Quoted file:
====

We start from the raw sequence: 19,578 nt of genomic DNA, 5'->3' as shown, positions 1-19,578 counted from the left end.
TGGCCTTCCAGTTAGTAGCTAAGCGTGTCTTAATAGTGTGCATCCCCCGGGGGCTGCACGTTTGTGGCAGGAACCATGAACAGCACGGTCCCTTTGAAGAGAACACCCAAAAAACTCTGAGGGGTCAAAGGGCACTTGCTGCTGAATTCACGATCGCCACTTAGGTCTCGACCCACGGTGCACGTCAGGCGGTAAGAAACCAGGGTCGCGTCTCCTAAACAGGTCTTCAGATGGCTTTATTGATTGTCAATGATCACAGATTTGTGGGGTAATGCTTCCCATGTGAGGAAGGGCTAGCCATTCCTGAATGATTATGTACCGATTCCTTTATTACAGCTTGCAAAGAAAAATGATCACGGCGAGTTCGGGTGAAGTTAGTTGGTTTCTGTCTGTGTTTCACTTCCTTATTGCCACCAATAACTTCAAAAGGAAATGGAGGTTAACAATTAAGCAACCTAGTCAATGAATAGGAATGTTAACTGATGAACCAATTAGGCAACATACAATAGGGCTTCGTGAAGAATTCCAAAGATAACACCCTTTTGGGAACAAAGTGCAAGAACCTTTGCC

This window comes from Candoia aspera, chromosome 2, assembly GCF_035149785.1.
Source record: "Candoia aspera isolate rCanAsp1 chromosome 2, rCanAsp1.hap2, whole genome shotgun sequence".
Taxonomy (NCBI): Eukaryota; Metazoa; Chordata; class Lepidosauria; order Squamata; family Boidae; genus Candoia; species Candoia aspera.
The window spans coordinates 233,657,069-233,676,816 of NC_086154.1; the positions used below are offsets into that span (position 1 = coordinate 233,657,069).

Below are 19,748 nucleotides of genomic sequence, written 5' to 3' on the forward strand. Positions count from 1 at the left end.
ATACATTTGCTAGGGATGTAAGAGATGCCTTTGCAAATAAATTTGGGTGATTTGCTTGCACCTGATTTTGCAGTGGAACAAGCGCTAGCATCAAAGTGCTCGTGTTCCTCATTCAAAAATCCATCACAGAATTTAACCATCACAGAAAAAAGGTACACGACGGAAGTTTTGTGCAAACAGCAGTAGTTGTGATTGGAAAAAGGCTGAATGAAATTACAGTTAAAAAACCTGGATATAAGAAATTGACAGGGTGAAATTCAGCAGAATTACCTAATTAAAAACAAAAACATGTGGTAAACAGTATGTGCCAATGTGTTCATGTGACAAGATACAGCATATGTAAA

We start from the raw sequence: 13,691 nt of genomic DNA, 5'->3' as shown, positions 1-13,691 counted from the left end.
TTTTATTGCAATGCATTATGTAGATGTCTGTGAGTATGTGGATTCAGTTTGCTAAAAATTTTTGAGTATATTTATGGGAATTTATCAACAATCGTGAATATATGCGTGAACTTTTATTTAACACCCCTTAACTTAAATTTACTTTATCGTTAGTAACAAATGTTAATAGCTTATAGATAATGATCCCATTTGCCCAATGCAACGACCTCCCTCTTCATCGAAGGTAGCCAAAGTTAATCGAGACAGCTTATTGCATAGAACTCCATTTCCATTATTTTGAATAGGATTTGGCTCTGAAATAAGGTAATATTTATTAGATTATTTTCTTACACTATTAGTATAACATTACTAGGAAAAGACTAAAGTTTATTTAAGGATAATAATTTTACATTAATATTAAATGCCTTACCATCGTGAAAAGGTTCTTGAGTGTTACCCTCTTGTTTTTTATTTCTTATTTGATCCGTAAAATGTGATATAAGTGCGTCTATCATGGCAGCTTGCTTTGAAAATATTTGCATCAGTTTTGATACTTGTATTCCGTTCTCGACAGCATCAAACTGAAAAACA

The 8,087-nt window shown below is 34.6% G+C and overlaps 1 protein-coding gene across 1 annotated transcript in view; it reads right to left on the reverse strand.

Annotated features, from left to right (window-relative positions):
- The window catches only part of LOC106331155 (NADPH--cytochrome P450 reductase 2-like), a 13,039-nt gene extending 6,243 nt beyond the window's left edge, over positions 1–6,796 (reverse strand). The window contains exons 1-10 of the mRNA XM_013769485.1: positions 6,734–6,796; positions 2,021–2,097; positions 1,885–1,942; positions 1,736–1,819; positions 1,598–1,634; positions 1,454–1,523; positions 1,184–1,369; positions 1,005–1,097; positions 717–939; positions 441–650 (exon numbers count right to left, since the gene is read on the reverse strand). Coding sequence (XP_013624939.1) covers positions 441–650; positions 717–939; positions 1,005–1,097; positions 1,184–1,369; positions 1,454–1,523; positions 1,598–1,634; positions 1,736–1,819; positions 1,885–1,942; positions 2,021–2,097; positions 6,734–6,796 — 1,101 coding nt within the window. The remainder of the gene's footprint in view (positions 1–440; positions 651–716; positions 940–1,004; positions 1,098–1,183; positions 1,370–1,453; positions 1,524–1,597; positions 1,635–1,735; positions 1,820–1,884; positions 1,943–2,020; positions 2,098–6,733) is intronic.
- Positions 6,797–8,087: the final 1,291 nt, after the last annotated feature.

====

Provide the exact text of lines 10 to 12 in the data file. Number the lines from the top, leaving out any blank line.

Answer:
TTTTATTGCAATGCATTATGTAGATGTCTGTGAGTATGTGGATTCAGTTTGCTAAAAATTTTTGAGTATATTTATGGGAATTTATCAACAATCGTGAATATATGCGTGAACTTTTATTTAACACCCCTTAACTTAAATTTACTTTATCGTTAGTAACAAATGTTAATAGCTTATAGATAATGATCCCATTTGCCCAATGCAACGACCTCCCTCTTCATCGAAGGTAGCCAAAGTTAATCGAGACAGCTTATTGCATAGAACTCCATTTCCATTATTTTGAATAGGATTTGGCTCTGAAATAAGGTAATATTTATTAGATTATTTTCTTACACTATTAGTATAACATTACTAGGAAAAGACTAAAGTTTATTTAAGGATAATAATTTTACATTAATATTAAATGCCTTACCATCGTGAAAAGGTTCTTGAGTGTTACCCTCTTGTTTTTTATTTCTTATTTGATCCGTAAAATGTGATATAAGTGCGTCTATCATGGCAGCTTGCTTTGAAAATATTTGCATCAGTTTTGATACTTGTATTCCGTTCTCGACAGCATCAAACTGAAAAACA

The 8,087-nt window shown below is 34.6% G+C and overlaps 1 protein-coding gene across 1 annotated transcript in view; it reads right to left on the reverse strand.

Annotated features, from left to right (window-relative positions):